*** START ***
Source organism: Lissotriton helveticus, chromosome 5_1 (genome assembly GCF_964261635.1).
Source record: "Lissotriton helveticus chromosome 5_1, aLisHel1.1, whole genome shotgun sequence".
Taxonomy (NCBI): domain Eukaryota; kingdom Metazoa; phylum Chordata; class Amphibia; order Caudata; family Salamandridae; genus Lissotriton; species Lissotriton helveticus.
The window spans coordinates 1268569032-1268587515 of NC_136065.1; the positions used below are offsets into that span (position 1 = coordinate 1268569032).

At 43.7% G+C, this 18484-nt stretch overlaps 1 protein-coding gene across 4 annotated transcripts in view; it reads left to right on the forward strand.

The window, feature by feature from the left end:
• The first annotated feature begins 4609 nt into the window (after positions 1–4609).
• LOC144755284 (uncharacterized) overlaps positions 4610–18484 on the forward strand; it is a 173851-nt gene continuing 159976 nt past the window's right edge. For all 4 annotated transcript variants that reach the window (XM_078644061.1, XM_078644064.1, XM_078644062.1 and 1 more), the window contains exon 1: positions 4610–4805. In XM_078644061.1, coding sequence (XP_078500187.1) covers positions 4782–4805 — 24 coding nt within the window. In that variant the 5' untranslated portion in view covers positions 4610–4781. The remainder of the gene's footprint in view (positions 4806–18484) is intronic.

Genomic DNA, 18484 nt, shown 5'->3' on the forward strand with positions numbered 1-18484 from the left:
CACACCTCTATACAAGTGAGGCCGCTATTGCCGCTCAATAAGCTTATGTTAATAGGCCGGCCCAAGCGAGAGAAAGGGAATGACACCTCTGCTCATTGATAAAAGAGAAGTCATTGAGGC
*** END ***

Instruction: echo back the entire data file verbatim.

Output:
Source organism: Lissotriton helveticus, chromosome 5_1 (genome assembly GCF_964261635.1).
Source record: "Lissotriton helveticus chromosome 5_1, aLisHel1.1, whole genome shotgun sequence".
Taxonomy (NCBI): domain Eukaryota; kingdom Metazoa; phylum Chordata; class Amphibia; order Caudata; family Salamandridae; genus Lissotriton; species Lissotriton helveticus.
The window spans coordinates 1268569032-1268587515 of NC_136065.1; the positions used below are offsets into that span (position 1 = coordinate 1268569032).

At 43.7% G+C, this 18484-nt stretch overlaps 1 protein-coding gene across 4 annotated transcripts in view; it reads left to right on the forward strand.

The window, feature by feature from the left end:
• The first annotated feature begins 4609 nt into the window (after positions 1–4609).
• LOC144755284 (uncharacterized) overlaps positions 4610–18484 on the forward strand; it is a 173851-nt gene continuing 159976 nt past the window's right edge. For all 4 annotated transcript variants that reach the window (XM_078644061.1, XM_078644064.1, XM_078644062.1 and 1 more), the window contains exon 1: positions 4610–4805. In XM_078644061.1, coding sequence (XP_078500187.1) covers positions 4782–4805 — 24 coding nt within the window. In that variant the 5' untranslated portion in view covers positions 4610–4781. The remainder of the gene's footprint in view (positions 4806–18484) is intronic.

Genomic DNA, 18484 nt, shown 5'->3' on the forward strand with positions numbered 1-18484 from the left:
CACACCTCTATACAAGTGAGGCCGCTATTGCCGCTCAATAAGCTTATGTTAATAGGCCGGCCCAAGCGAGAGAAAGGGAATGACACCTCTGCTCATTGATAAAAGAGAAGTCATTGAGGC